It has long been settled that in civil actions, the public interest in getting at the truth will, absent special circumstances, trump the litigants’ right to privacy. In fact, the introduction of legal proceedings allows the parties, at the discovery stage, to probe into each other’s files and force the disclosure of otherwise confidential information, including private information, for the purpose of verifying the allegations of the parties. Relevant evidence thusly compelled is a permissible invasion of privacy based on the condition that it is solely used in the ongoing matter, for instance, as evidence at trial.
But what about a litigant’s private information acquired by an opponent outside pre-trial discovery? Would the disclosure of this information by the opponent in support of their pleadings amount to an actionable breach of privacy against themselves or their counsel? Not under the Privacy Act of British Columbia, according to the BC Court of Appeal in Duncan v. Lessing, 2018 BCCA 9.
In the course of a family law dispute, the wife applied for the disclosure of information regarding the husband’s ties in a number of companies. Included in the application materials were copies of the husband’s personal tax returns. The application materials were filed and sent out for service on the husband’ counsel and the companies named in the application. Five of the companies were properly served, but in two cases, the service agent left the materials with another company wholly unconnected with the litigation. The husband took issue with the disclosure of his financial information to these non-parties, alleging a violation of his privacy, and moved to sue his wife’s counsel under the BC Privacy Act’s statutory tort.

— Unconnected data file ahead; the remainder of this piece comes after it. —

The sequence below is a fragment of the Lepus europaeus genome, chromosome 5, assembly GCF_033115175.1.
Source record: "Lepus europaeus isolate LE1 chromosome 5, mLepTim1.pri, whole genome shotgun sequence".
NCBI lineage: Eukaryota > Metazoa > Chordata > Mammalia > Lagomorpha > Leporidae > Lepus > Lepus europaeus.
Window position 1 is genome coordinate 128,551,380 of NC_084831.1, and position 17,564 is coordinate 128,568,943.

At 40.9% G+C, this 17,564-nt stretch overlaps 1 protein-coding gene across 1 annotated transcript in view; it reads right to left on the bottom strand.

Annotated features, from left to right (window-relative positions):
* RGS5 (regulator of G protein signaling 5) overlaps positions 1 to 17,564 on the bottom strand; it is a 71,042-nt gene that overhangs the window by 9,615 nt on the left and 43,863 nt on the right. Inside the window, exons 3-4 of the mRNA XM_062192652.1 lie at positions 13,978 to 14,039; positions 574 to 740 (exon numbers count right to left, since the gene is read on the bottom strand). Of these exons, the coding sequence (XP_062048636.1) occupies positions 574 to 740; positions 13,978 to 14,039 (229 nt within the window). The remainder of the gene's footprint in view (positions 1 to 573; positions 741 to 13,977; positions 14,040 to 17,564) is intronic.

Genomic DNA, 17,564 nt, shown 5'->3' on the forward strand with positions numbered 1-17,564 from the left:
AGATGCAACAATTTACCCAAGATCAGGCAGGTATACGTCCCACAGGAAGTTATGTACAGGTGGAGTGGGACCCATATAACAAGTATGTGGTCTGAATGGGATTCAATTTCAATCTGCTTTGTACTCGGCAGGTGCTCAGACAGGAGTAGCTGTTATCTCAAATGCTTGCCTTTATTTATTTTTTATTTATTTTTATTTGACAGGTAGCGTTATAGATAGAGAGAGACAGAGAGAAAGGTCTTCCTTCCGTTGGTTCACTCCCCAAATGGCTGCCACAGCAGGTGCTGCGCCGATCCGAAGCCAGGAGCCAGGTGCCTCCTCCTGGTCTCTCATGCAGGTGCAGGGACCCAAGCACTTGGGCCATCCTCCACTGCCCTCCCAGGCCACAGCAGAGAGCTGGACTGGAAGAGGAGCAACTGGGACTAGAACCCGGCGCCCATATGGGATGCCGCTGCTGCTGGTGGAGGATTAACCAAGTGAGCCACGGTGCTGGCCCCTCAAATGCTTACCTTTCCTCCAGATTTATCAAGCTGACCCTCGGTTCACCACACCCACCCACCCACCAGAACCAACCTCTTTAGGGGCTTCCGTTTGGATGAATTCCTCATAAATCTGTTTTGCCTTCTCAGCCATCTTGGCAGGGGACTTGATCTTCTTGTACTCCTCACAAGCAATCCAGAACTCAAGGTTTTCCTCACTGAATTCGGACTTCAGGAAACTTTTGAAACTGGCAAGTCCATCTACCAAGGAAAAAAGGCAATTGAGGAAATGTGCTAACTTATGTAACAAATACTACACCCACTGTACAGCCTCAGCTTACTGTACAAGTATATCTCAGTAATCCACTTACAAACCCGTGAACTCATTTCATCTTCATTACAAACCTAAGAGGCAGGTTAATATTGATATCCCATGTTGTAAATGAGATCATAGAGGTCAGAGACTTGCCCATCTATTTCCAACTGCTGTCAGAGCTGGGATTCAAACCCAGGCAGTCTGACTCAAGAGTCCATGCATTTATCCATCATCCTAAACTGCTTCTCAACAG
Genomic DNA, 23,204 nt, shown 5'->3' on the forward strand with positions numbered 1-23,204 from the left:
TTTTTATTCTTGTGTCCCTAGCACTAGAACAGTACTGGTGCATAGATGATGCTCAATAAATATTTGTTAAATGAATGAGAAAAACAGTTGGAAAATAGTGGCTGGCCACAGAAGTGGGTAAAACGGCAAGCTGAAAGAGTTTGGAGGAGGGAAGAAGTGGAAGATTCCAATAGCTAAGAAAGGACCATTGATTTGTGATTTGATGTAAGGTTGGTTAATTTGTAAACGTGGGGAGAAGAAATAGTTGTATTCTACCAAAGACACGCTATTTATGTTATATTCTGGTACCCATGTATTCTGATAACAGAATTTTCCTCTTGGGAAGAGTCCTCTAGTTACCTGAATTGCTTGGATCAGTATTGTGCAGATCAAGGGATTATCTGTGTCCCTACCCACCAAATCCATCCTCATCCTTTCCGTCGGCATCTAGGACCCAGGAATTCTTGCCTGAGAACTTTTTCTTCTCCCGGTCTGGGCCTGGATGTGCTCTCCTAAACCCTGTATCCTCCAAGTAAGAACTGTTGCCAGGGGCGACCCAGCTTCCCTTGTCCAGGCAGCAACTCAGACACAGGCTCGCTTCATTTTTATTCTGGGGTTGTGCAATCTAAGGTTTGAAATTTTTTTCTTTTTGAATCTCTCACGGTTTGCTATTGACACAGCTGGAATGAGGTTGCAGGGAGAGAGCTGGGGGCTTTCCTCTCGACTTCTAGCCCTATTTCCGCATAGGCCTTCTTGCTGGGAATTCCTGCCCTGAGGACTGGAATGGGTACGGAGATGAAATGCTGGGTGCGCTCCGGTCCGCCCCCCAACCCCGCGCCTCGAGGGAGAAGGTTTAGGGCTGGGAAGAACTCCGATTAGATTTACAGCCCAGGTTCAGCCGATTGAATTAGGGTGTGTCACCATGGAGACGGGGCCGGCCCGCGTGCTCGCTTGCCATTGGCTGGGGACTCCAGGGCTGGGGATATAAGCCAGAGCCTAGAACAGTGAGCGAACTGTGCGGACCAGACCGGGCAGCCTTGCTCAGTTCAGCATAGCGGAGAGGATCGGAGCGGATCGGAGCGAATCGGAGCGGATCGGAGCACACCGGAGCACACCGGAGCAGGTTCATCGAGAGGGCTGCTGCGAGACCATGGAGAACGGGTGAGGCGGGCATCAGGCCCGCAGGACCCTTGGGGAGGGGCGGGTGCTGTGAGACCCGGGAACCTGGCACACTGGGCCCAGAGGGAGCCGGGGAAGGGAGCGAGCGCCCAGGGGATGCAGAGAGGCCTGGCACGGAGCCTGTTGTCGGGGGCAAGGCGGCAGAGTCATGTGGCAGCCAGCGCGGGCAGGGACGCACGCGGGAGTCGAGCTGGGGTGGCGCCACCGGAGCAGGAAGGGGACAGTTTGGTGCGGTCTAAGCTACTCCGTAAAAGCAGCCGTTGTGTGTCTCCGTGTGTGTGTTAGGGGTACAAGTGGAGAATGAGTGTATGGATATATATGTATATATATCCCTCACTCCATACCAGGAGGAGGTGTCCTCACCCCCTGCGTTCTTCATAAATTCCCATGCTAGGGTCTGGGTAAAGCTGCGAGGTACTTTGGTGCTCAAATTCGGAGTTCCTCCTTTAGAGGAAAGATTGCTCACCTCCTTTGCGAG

Both the trial judge and the Court of Appeal dismissed the claim, concluding that the disclosure fell outside the purview of the BC Privacy Act’s statutory tort.
Incorporation of Lawyers’ Absolute Privilege into the BC Privacy Act
The Court of Appeal found that the disclosure of private information by a lawyer in the course of judicial proceedings is specifically carved out from the statutory tort of privacy. It based its finding on subsection 2(3)(b) of the Privacy Act, which provides that “[a] publication of a matter is not a violation of privacy if […] the publication was privileged in accordance with the rules of law relating to defamation.”
To the extent that the law of defamation attaches an absolute privilege to all statements made by lawyers in the course of judicial proceedings, the Court found that the disclosure of the husband’s private financial information by the wife’s counsel was privileged and, therefore, excluded from the Privacy Act.
As explained by the Court:
 The effect of s. 2(3)(b) of the Privacy Act is to incorporate the absolute privilege that applies in the law of defamation to breach of privacy claims by creating a statutory exception to the tort.